My instinct, which took over and didn’t give me time to think until after I’d responded, was to say yes. Give a stranger my phone number? only came after.
It wasn’t until I was saying the numbers of my phone number aloud that that thought entered my mind. And then, as quickly as the thought came into my head, it left, and I realised, disappointed, that the phone was on silent – I’d put it on mute in the morning because of viewings; I couldn’t be interrupted when I was with potential customers. So calling it now was futile.
But then I thought if I scanned the floor I might be able to see the screen light up while she rang it, so there was hope.
‘It’s ringing,’ she said. She remained calm through my panic.
I nodded and went back to search level, scanning the areas in front of my seat, to each side and behind me.
Shaking my head but not getting up, I said, ‘I can’t see anything. And it’s on silent.’ Sweat dripped from my nose and onto the carpet. I felt humiliated.
‘I’ll try again,’ she said, adding, ‘and maybe you’ll be able to see the light.’ A pause, then, ‘Ringing again.’
Still nothing, even though I sunk so low that I was practically part of the ground itself.
As I lifted my head, an usher appeared at the end of the row.
‘Do you have a torch?’ I said to the gormless, bug-eyed sixteen-year-old who merely stood there gawking at me.
‘I’ll check,’ was his response and he made his way towards a colleague.
‘Here,’ an unfamiliar male voice said. I looked to my right, to the seat behind mine. A man was holding out an iPhone. ‘Use this.’ The rear part of his phone was all lit up: a torch.
‘Thanks,’ I said, taking it and dropping back to my knees.
It took only a second to find my phone thanks to the torch. It was under the seat directly in front of me, partly shielded by one of the chair stumps. I scooped it up, stood up, wiped the dripping sweat from my forehead, and handed back the iPhone. ‘Thanks so much,’ I said to its owner, my forehead wrinkled, my eyebrows lifting in relief.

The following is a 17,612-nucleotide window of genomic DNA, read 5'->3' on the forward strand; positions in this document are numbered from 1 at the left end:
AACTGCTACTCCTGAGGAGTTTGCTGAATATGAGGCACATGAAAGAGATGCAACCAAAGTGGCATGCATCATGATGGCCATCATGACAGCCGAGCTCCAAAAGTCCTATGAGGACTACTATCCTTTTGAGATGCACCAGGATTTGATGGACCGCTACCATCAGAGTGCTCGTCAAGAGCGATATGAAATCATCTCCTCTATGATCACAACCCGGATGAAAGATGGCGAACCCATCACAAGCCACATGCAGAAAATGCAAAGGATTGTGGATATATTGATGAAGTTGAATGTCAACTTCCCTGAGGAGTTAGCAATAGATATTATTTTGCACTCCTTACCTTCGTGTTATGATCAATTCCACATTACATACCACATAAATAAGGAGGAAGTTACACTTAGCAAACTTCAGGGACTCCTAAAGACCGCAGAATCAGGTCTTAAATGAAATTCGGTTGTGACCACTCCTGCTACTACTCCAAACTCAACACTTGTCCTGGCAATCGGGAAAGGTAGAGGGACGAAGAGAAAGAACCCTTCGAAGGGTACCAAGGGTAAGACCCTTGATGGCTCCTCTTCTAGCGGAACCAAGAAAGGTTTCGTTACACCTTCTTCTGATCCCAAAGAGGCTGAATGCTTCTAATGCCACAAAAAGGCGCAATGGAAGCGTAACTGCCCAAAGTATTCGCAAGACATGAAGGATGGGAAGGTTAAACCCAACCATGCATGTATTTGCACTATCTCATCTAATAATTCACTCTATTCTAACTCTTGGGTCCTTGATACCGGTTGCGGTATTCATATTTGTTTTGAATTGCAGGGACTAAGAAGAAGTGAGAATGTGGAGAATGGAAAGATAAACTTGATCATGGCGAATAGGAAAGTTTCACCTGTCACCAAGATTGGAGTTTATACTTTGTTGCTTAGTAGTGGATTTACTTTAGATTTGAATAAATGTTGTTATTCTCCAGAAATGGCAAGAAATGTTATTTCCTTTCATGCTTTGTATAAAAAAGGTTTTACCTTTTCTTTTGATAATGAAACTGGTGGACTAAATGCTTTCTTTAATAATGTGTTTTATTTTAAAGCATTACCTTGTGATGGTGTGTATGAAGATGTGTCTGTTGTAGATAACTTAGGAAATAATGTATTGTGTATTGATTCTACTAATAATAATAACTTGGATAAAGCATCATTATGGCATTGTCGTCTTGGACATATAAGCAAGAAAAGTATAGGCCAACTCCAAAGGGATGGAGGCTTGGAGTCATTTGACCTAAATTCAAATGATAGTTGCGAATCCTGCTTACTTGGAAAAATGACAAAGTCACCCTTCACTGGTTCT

The man nodded as he took back the phone.
‘Thank you,’ I repeated, exhaling so loudly that I might have made an official announcement.
The usher saw I had my phone back, retreated and signalled to someone that the show could begin. I sat down again.
I looked straight ahead but felt dozens of eyes on me. Instantly, I murmured, ‘Bloody hell.’ I turned to my left and met her eyes, deep eyes, pretty, smiling eyes. ‘Thank you for trying to help,’ I said, offering a smile of relief.
‘No problem,’ she said. She smiled in return as the lights dimmed and gave me a curious look.
The audience settled down, quiet overcame the auditorium, and spooky music erupted from the sound system.
The theatre was pitch-black, the music was loud, and getting louder, a thumping, rhythmic sound, the kind to make the hairs on the back of your arms stand on end, lots of drums and strings. And I felt my personal space become less so, surprisingly not because of the increasing darkness, nor because of the atmospheric theatrics.
No. Because of her.
‘Enjoy,’ she whispered into my ear, so close I could feel her breath against my cheek.
(Ooh, all the little hairs on my arms stood up then!)
About the author
K.S. Hunter is the pseudonym of an international bestselling author. The identity of the author, who lives in the United Kingdom, will remain a mystery.